I don’t know if there’s such a thing as friendly competition. Our favorite athletes might be friends with each other, but during the game, they tend to do whatever they can to win. No person is going to concede to the other, even if they shake hands at the end. I’ve never seen a competition get less competitive. In basketball, there seems to be an unspoken rule that if the opponent player is on the ground, don’t help them up. I have, however, seen it get more toxic. I’ve seen players try to intentionally try to injure their opponent. There’s something about competition that brings the worst out in people. It’s not just athletes either.
Competition occurs when we measure our self-worth by comparing ourselves to others. I soon as we see ourselves in a hierarchy and find ourselves wanting to be “the best” we are in competition. As soon as we believe that we are better than our coworkers, then we are in competition with our coworkers. It doesn’t matter if you are stopped at a red light with another person, and the other person doesn’t know you’re racing.
I believe it was Theodore Roosevelt who said, “Comparison is the thief of joy.” It is also the thief of peace too. Not to say that peace and joy are two different things. When we believe that we are better than another person, we open up ourselves to pride instead of peace. If we think that we are inferior to someone else, that brings on discouragement. This comes into play when we compare ourselves based on scarce, meaningless qualities like beauty, popularity, riches, and experience. I would compare myself to people who seem to be more bubbly than me. They made making friends very easy while I am more reserved and I take a bit to open up. Making this comparison didn’t make me feel any better.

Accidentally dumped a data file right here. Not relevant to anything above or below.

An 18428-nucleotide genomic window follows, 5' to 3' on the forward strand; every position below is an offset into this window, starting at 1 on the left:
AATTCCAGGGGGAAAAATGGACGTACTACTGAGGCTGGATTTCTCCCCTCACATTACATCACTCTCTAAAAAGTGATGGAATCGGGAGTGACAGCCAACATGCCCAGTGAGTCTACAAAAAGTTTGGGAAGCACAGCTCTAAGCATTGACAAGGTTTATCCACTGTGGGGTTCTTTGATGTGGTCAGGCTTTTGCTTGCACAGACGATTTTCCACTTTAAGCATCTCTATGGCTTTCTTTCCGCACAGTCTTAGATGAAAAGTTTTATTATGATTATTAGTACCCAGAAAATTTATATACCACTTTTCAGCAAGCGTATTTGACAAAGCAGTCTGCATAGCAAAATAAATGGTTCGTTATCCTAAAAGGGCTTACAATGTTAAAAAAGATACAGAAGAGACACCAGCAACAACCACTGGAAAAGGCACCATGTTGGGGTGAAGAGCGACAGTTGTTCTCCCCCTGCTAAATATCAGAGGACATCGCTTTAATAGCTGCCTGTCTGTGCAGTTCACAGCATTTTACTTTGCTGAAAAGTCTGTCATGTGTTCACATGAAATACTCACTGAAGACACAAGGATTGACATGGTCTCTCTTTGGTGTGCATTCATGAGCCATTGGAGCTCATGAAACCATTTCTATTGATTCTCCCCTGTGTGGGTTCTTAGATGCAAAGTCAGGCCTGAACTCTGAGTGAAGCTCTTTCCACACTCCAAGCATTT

Comparison begets competition and competition begets conflict. Nothing good really comes out of someone we see as a rival. How much peace do you think you will receive when you see another person as a threat? How often will you agree with such a person? My guess is not very often. Not only do we think we’re better than the other person, but we are now also never wrong. This means conflict is bound to happen in the form of an argument, disagreement, or fight.
We like to think that we have a rivalry against another person because we are better than them, but the truth is, we are really insecure. We don’t really think we’re better than the other person, we are actually envious of them. If we weren’t we wouldn’t care much about the other person. I worked at a company that was infatuated with the competition. We would look up stats about the competition and then measure ourselves against them. We’d treat ourselves like the superior company even when the reality was that our statistics paled in comparison. We were envious of what the other companies were doing and even tried to replicate it without ever knowing its true success.
Instead of being envious of others, we could learn to be more accepting of our limitations. There’s no reason for us to have to compete with anyone if we learn how to be more modest. There’s nothing wrong with someone being smarter, more talented, or better looking than us. It’s all relative. When we love ourselves, we start to see that everyone is equally perfect beyond the illusions we judge ourselves. Instead of being envious, we could instead learn or draw inspiration from the people we admire. In this way, there is no competition, just admiration.